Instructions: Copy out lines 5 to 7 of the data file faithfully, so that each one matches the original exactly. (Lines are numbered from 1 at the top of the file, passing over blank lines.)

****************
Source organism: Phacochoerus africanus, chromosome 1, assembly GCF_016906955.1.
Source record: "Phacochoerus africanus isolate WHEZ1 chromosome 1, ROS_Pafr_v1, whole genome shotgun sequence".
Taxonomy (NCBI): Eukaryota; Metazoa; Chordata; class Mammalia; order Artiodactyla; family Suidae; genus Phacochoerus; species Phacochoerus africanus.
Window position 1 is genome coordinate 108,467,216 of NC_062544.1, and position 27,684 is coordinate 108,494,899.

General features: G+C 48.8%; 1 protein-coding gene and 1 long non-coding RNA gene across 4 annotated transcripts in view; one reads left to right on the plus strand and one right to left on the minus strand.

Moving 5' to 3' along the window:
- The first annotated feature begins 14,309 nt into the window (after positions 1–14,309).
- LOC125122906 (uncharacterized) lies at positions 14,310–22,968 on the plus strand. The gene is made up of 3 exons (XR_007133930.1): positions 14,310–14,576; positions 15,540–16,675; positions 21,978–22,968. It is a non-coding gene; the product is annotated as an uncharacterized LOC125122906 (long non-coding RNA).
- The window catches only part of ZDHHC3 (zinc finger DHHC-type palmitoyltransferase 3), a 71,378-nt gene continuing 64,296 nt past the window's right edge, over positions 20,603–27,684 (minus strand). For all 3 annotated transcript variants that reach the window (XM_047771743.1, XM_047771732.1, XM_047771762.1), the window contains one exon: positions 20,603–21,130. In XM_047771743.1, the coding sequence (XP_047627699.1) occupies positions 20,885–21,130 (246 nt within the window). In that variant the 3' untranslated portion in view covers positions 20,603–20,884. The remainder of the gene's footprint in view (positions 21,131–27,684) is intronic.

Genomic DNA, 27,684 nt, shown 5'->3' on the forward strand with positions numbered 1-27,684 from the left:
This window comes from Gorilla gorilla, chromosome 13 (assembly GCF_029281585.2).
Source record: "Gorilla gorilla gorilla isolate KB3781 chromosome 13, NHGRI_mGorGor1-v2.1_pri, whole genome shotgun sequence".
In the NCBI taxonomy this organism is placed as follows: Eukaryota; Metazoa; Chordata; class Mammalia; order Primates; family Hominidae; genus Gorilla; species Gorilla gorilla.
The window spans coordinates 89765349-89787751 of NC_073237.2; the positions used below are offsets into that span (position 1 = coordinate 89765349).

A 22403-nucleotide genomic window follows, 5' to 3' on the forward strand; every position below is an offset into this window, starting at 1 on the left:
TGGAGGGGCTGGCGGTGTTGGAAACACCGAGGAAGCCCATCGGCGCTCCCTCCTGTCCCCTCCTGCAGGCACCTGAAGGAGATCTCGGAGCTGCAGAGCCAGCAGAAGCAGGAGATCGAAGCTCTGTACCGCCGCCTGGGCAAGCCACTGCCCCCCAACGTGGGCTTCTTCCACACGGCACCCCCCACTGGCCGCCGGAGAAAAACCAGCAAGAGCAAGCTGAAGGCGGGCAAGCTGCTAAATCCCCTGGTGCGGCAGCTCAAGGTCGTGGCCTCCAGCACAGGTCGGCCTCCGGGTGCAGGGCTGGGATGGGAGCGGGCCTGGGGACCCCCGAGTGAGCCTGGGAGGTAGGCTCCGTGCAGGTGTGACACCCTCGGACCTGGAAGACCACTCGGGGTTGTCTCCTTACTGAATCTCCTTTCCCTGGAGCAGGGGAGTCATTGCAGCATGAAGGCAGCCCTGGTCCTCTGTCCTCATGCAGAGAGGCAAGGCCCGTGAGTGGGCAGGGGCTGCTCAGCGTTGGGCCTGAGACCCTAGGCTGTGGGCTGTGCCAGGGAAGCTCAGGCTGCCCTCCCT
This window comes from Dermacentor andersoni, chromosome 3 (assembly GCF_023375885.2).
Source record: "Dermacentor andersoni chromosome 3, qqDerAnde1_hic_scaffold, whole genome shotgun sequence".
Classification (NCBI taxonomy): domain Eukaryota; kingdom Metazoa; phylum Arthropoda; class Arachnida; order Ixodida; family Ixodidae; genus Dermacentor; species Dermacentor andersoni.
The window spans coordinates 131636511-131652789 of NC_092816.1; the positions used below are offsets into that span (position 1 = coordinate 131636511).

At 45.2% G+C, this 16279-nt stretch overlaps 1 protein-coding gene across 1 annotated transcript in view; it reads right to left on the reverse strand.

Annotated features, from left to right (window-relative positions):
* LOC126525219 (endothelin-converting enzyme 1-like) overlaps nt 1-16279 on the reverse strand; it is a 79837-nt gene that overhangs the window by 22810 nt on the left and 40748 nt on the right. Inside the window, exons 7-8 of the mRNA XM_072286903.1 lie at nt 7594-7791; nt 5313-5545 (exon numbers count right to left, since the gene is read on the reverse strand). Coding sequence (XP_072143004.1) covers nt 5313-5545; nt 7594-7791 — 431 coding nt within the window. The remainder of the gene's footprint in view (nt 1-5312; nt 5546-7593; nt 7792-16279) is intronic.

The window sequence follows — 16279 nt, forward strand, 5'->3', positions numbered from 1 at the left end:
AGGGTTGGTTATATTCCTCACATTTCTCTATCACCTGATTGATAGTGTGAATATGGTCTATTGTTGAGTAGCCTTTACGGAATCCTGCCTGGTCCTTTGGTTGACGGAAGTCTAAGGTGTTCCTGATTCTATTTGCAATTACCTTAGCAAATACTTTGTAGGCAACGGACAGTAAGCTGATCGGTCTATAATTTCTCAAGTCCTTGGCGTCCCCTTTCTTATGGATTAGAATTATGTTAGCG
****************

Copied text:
General features: G+C 48.8%; 1 protein-coding gene and 1 long non-coding RNA gene across 4 annotated transcripts in view; one reads left to right on the plus strand and one right to left on the minus strand.

Moving 5' to 3' along the window:
- The first annotated feature begins 14,309 nt into the window (after positions 1–14,309).